There’s as yet no equivalent to “net zero” for the reduction of income inequality, but the systemic risks posed by the income gap are no less real than those of climate change.
Excessive income inequality “slows economic growth, leads to more frequent and deeper recessions, limits upward mobility, aggravates social cohesion, and exacerbates political polarization,” The Investment Integration Project, or TIIP, writes in Confronting Income Inequality. “It is a systemic risk that cannot simply be diversified away.”
The report diagrams how investors can extend conventional investment techniques to include issues of income inequality and offers “advanced” techniques to build the field, enhance investments and generate opportunities. Among them:
- Call for fair compensation and a living wage. A collaborative of 15 financial institutions have adopted the Platform Living Wage Financials to encourage garment, footwear, food and other companies using manual labor to offer pay that covers basic living expenses.
- Ensure corporations root out abusive and illegal practices in their supply chains. Investors can urge publicly traded corporations to pressure their vendors to improve their pay and working conditions. Last year, the Principles for Responsible Investment launched a four-year effort to ensure signatories align with the U.N.’s Guiding Principles on Business and Human Rights.
- Advocate for boards to consider workers in compensation and benefits policies. Shareholder have the right to non-binding votes on executive compensation at least every three years. Investors can press the board to add employee-relations or labor experts to the compensation committees.
- Press for representation of women and underrepresented groups on boards and in management. Norway, Italy, France, Germany, Belgium, Pakistan, Israel, India and Spain have board-representation laws. California’s 2018 board-diversity requirement is being challenged in court; Illinois and Washington have also passed board diversity laws.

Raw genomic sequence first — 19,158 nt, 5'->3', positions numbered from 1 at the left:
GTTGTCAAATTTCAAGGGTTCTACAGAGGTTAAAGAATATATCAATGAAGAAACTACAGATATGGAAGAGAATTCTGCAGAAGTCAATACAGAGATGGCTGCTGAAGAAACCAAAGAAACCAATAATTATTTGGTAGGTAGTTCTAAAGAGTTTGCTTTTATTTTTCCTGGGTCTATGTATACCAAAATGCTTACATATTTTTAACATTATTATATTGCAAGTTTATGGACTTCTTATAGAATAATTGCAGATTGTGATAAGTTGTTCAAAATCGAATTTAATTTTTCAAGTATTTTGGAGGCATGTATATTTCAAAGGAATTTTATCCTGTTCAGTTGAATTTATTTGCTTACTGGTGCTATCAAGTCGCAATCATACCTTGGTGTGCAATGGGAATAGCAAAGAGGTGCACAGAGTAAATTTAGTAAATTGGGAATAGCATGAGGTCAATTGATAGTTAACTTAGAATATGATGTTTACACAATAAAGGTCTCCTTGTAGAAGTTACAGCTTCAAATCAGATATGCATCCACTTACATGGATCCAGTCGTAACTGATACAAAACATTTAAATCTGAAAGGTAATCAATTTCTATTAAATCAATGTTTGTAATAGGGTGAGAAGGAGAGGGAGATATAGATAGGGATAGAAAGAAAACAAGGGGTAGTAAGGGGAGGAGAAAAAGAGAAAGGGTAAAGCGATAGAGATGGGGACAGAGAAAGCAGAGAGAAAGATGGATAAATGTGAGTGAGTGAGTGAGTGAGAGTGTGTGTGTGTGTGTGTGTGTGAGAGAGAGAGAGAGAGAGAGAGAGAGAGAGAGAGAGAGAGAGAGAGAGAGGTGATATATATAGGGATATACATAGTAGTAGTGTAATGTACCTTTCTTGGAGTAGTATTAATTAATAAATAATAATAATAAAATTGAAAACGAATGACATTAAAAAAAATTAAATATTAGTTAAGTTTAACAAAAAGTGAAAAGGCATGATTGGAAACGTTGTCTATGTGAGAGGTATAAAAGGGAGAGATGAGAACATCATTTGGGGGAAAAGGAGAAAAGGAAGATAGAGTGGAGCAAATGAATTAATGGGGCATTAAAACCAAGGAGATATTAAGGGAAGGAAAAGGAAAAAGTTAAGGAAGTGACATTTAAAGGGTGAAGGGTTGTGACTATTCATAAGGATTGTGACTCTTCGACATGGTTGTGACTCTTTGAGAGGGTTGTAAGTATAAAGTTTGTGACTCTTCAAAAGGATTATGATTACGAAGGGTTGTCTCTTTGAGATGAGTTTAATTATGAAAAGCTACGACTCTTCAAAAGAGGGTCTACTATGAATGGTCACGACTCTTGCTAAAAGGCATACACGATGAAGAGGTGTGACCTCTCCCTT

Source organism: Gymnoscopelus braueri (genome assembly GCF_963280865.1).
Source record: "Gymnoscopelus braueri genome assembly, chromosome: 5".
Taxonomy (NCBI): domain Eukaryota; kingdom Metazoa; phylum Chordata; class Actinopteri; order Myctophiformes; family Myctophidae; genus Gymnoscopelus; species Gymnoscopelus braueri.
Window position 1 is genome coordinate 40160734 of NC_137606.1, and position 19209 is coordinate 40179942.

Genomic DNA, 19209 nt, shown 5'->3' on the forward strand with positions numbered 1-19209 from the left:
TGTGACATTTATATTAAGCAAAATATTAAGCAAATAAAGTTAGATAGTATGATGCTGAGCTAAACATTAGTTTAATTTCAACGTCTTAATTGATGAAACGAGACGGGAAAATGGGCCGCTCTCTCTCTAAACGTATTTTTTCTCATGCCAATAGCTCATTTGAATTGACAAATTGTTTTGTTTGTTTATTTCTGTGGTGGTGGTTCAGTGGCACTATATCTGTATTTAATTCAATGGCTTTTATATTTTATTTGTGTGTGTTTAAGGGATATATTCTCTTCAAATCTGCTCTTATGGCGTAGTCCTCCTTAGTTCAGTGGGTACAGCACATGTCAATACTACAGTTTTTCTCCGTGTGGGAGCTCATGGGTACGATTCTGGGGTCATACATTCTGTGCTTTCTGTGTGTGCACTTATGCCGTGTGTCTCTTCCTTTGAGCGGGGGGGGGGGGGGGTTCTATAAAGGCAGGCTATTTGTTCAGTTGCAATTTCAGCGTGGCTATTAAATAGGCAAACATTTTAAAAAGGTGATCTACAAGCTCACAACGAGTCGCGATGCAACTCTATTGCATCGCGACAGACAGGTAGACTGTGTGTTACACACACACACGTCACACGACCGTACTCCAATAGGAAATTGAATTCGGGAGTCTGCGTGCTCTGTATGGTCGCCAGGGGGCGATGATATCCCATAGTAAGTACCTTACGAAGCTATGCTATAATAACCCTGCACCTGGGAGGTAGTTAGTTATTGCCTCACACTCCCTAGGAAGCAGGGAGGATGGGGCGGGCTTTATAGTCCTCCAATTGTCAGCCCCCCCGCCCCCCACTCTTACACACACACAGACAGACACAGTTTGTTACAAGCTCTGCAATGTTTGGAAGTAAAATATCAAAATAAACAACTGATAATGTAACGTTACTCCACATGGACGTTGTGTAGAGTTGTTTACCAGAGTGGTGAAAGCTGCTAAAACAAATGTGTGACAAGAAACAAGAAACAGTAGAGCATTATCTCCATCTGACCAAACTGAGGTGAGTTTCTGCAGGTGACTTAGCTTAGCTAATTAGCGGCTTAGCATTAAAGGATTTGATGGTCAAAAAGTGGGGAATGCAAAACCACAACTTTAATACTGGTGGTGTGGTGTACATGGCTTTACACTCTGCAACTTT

- Support pay equity. This includes factors that create a general wage gap between men and women, including discrimination in advancement, the tendency toward lower pay in female-dominated professions and expectations of women as primary caregivers. A 2017 law in the U.K. requiring companies with more than 250 employees to report on their employee pay gaps each year is credited with reducing the gender pay gap from 17.4% in 2019 to 15.% in 2020.
- Require standardized disclosure of labor-related data. The Workforce Disclosure Initiative of nearly 50 institutions with $6.5 trillion in assets provides investors with the results of its surveys corporations on their employment policies and records .
- Demonstrate demand for green, social and sustainable bonds. These bonds are frequently oversubscribed bonds, encouraging issuers to increase their supply. The Climate Bonds Initiative estimates that in the first half of last year, approximately $30 billion in social bonds, $70 billion in pandemic bonds, and $250 billion in green and sustainability bonds came to market.
- Adjust fixed-income allocations to maximize positive impact in income inequality. Well-developed bond markets finance affordable housing, local economic development, small businesses and those owned by women and underrepresented groups, infrastructure projects and poverty alleviation, among other things.
- And finally, implement fair labor and employee relations policies at portfolio companies. Private equity investors acting as direct owners or general partners can directly address labor issues and serve as models for integrating issues of income inequality into private markets generally (see, “This private-equity giant has distributed more than $500 million – to hourly employees”).
Join TIIP’s webinar to learn more about why investors should care about income inequality and what they can do about it, Tuesday, June 22, 2021 at noon ET